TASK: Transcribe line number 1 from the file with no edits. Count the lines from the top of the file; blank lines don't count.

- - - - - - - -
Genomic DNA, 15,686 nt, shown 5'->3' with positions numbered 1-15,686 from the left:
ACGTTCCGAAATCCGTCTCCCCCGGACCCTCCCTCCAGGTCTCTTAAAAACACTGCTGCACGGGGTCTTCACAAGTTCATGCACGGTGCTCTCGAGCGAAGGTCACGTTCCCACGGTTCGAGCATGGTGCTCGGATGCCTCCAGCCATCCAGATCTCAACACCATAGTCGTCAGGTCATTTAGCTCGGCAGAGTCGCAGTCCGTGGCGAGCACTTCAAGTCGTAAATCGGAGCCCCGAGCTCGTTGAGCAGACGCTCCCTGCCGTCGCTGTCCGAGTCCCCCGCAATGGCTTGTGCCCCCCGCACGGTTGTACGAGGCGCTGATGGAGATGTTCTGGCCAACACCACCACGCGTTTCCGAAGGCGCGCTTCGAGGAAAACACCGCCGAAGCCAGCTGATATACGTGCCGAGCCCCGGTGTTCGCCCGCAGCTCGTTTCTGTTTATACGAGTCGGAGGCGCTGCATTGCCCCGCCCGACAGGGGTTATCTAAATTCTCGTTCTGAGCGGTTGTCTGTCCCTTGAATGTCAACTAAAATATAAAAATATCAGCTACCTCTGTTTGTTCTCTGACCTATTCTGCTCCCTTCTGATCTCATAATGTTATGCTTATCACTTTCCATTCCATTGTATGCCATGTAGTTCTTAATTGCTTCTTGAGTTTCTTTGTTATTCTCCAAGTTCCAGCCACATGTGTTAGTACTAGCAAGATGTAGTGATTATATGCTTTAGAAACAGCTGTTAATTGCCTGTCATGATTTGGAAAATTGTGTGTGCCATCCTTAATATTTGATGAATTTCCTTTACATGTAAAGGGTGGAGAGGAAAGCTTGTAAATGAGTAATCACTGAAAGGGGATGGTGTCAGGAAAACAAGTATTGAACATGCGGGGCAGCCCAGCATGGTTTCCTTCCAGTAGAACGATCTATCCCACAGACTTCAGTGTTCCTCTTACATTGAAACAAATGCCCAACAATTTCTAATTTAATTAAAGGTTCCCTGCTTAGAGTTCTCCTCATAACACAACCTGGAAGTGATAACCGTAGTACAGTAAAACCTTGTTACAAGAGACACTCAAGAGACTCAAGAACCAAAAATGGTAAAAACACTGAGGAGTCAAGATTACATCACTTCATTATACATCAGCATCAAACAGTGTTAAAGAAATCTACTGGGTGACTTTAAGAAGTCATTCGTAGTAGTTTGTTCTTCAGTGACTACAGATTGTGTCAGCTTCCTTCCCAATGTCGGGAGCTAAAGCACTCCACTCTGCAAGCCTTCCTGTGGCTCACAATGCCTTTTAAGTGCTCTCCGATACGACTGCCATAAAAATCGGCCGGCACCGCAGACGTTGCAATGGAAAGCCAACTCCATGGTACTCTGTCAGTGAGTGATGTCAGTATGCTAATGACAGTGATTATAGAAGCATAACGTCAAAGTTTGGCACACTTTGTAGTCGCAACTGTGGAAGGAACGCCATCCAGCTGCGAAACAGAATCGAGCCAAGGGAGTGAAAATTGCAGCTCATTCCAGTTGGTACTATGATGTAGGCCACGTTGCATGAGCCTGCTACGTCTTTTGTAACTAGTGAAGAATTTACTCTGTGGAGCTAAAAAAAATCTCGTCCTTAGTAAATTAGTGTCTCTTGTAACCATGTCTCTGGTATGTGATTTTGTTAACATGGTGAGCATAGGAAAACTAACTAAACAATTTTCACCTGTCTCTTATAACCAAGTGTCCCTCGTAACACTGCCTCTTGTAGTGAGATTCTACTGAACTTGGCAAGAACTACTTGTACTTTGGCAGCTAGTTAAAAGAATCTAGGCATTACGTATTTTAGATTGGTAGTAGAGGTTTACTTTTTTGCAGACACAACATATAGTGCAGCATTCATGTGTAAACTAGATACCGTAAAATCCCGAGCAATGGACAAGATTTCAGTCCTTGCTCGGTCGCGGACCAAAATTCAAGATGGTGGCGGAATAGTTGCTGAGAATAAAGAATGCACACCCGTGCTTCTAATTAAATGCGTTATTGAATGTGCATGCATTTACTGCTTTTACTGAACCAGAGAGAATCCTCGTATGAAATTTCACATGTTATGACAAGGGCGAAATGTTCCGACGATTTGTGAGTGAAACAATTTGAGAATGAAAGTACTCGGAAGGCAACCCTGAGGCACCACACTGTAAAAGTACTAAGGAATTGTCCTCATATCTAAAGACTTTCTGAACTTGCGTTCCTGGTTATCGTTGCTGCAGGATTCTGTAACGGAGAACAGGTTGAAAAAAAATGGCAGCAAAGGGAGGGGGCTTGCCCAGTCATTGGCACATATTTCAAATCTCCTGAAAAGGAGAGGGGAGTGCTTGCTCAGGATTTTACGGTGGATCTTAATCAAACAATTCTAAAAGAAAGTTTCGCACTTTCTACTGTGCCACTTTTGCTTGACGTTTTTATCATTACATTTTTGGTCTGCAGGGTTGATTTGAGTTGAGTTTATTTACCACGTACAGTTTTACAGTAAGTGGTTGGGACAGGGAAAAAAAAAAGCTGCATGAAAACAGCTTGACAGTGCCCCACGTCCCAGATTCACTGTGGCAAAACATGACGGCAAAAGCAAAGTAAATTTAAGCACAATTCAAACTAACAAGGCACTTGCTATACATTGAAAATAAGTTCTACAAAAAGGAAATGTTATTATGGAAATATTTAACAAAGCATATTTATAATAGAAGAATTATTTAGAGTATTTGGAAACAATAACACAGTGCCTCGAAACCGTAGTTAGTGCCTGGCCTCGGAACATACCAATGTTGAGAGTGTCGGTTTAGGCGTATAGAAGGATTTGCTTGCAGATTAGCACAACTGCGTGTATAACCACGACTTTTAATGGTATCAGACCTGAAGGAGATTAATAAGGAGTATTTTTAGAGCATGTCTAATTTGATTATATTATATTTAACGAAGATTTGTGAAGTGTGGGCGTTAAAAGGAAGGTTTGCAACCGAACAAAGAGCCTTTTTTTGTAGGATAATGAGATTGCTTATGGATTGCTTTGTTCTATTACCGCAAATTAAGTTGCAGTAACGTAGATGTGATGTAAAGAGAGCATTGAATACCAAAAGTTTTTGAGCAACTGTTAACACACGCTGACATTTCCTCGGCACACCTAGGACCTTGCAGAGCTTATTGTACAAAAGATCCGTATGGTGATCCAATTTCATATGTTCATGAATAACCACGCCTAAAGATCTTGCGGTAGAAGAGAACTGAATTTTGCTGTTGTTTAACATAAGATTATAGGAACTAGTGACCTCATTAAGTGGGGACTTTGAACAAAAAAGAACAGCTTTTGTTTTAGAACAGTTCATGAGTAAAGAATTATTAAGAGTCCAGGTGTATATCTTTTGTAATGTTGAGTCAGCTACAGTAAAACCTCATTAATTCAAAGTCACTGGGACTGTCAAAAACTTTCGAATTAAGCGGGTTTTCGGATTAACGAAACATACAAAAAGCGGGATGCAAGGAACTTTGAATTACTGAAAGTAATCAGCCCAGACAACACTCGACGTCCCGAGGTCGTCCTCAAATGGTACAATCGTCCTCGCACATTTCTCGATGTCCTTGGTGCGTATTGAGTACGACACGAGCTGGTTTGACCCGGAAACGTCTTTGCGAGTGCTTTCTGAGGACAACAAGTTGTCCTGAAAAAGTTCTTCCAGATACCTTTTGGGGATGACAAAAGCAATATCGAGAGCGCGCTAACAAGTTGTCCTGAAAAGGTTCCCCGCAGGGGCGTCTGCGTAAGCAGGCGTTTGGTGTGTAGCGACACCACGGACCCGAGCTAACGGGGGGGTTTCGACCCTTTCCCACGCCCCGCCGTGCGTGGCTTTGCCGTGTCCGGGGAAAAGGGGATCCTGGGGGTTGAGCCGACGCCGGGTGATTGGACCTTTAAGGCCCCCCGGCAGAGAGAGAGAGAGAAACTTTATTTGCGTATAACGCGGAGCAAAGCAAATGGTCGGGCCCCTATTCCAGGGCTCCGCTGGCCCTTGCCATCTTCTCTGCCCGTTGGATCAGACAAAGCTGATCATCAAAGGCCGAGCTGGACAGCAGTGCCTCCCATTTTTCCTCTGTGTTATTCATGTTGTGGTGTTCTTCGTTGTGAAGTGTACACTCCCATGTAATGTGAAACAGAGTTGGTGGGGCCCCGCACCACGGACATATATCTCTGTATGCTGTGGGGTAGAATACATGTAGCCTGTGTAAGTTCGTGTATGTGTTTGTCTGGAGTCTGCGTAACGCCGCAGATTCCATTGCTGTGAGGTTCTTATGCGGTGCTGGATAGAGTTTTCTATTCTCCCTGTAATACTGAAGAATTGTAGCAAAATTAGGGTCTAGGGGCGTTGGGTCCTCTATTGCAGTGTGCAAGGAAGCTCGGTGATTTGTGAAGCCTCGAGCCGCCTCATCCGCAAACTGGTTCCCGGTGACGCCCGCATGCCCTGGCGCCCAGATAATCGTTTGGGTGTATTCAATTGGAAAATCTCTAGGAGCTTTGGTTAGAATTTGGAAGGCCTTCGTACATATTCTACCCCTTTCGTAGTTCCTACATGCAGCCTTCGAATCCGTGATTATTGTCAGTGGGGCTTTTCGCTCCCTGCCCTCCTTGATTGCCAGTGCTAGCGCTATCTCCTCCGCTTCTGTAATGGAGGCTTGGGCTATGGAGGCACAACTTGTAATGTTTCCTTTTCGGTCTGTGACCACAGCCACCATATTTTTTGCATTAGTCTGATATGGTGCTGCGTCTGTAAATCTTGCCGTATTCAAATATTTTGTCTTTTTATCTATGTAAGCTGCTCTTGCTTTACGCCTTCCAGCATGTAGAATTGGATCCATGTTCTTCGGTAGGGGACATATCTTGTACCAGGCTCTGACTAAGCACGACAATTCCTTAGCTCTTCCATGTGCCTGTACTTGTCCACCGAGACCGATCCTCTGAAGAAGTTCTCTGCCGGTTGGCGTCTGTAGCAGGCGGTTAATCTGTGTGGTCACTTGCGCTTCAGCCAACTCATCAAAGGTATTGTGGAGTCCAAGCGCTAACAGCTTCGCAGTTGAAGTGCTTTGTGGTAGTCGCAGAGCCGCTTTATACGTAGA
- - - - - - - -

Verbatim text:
Genomic DNA, 15,686 nt, shown 5'->3' with positions numbered 1-15,686 from the left: